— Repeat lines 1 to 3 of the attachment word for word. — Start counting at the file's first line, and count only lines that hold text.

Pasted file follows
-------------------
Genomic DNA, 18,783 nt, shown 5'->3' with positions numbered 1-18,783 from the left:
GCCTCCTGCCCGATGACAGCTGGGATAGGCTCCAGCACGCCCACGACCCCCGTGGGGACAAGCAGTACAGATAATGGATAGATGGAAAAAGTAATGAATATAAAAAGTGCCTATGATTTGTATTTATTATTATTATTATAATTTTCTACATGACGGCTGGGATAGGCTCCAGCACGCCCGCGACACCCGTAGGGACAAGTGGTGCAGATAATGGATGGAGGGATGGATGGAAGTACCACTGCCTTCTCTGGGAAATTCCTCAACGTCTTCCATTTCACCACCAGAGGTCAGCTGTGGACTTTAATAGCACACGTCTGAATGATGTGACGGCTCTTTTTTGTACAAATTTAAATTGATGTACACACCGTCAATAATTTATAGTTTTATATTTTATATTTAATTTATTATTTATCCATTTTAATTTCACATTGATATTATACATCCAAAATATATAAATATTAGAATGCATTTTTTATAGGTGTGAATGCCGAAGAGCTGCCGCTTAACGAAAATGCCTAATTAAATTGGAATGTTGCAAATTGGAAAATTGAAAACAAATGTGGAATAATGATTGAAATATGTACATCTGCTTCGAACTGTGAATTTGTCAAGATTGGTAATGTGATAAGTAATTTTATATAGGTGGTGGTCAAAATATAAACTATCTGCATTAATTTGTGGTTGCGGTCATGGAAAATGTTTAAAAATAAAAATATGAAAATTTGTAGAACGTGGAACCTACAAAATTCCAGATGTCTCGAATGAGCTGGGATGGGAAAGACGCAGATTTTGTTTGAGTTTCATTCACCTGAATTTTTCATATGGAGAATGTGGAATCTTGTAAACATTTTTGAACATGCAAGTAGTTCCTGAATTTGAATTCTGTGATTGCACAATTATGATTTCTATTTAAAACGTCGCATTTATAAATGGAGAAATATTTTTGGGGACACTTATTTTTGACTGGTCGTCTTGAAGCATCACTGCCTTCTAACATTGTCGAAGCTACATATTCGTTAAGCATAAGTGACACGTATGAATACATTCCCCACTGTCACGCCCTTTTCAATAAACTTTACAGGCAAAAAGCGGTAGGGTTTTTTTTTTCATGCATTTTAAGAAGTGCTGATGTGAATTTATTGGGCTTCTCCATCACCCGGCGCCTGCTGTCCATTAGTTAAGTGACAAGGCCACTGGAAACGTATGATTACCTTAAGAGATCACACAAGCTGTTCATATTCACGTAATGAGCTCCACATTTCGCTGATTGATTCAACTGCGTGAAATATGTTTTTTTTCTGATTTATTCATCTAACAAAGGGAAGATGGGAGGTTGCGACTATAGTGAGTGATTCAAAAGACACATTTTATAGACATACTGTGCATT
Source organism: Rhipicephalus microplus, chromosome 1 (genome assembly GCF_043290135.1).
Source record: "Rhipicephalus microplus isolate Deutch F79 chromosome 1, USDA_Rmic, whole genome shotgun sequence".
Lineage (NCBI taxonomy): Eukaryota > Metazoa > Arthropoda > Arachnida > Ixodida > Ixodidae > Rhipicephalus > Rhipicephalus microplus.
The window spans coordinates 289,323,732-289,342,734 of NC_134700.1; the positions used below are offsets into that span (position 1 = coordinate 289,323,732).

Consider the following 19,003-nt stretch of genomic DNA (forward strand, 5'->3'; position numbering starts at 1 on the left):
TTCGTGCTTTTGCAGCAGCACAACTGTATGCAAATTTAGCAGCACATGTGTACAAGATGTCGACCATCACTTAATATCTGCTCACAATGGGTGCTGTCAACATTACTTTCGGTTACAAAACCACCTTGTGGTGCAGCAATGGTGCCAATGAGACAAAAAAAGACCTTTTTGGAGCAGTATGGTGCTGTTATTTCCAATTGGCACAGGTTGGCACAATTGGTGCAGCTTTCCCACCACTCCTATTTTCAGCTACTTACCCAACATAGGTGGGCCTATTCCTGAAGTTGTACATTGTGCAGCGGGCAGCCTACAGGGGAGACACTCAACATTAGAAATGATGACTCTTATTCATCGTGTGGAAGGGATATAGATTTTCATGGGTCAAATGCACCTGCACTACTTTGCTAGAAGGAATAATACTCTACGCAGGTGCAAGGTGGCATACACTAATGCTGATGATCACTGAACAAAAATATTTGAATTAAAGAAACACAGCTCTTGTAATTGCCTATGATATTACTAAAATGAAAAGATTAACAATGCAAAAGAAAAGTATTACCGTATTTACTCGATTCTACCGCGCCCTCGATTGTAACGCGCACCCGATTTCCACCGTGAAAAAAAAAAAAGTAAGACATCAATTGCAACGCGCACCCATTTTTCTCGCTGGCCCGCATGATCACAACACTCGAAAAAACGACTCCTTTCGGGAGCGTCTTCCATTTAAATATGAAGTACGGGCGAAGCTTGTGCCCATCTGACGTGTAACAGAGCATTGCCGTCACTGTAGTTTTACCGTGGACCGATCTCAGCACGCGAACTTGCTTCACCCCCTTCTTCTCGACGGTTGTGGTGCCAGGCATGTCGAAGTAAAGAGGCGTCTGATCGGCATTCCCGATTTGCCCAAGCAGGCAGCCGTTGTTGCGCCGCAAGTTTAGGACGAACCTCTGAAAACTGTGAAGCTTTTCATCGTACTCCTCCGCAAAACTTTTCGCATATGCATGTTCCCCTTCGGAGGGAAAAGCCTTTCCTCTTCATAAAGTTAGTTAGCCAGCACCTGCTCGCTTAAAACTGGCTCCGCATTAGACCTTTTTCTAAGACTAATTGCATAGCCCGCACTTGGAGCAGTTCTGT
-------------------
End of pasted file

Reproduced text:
Genomic DNA, 18,783 nt, shown 5'->3' with positions numbered 1-18,783 from the left:
GCCTCCTGCCCGATGACAGCTGGGATAGGCTCCAGCACGCCCACGACCCCCGTGGGGACAAGCAGTACAGATAATGGATAGATGGAAAAAGTAATGAATATAAAAAGTGCCTATGATTTGTATTTATTATTATTATTATAATTTTCTACATGACGGCTGGGATAGGCTCCAGCACGCCCGCGACACCCGTAGGGACAAGTGGTGCAGATAATGGATGGAGGGATGGATGGAAGTACCACTGCCTTCTCTGGGAAATTCCTCAACGTCTTCCATTTCACCACCAGAGGTCAGCTGTGGACTTTAATAGCACACGTCTGAATGATGTGACGGCTCTTTTTTGTACAAATTTAAATTGATGTACACACCGTCAATAATTTATAGTTTTATATTTTATATTTAATTTATTATTTATCCATTTTAATTTCACATTGATATTATACATCCAAAATATATAAATATTAGAATGCATTTTTTATAGGTGTGAATGCCGAAGAGCTGCCGCTTAACGAAAATGCCTAATTAAATTGGAATGTTGCAAATTGGAAAATTGAAAACAAATGTGGAATAATGATTGAAATATGTACATCTGCTTCGAACTGTGAATTTGTCAAGATTGGTAATGTGATAAGTAATTTTATATAGGTGGTGGTCAAAATATAAACTATCTGCATTAATTTGTGGTTGCGGTCATGGAAAATGTTTAAAAATAAAAATATGAAAATTTGTAGAACGTGGAACCTACAAAATTCCAGATGTCTCGAATGAGCTGGGATGGGAAAGACGCAGATTTTGTTTGAGTTTCATTCACCTGAATTTTTCATATGGAGAATGTGGAATCTTGTAAACATTTTTGAACATGCAAGTAGTTCCTGAATTTGAATTCTGTGATTGCACAATTATGATTTCTATTTAAAACGTCGCATTTATAAATGGAGAAATATTTTTGGGGACACTTATTTTTGACTGGTCGTCTTGAAGCATCACTGCCTTCTAACATTGTCGAAGCTACATATTCGTTAAGCATAAGTGACACGTATGAATACATTCCCCACTGTCACGCCCTTTTCAATAAACTTTACAGGCAAAAAGCGGTAGGGTTTTTTTTTTCATGCATTTTAAGAAGTGCTGATGTGAATTTATTGGGCTTCTCCATCACCCGGCGCCTGCTGTCCATTAGTTAAGTGACAAGGCCACTGGAAACGTATGATTACCTTAAGAGATCACACAAGCTGTTCATATTCACGTAATGAGCTCCACATTTCGCTGATTGATTCAACTGCGTGAAATATGTTTTTTTTCTGATTTATTCATCTAACAAAGGGAAGATGGGAGGTTGCGACTATAGTGAGTGATTCAAAAGACACATTTTATAGACATACTGTGCATT
Source organism: Rhipicephalus microplus, chromosome 1 (genome assembly GCF_043290135.1).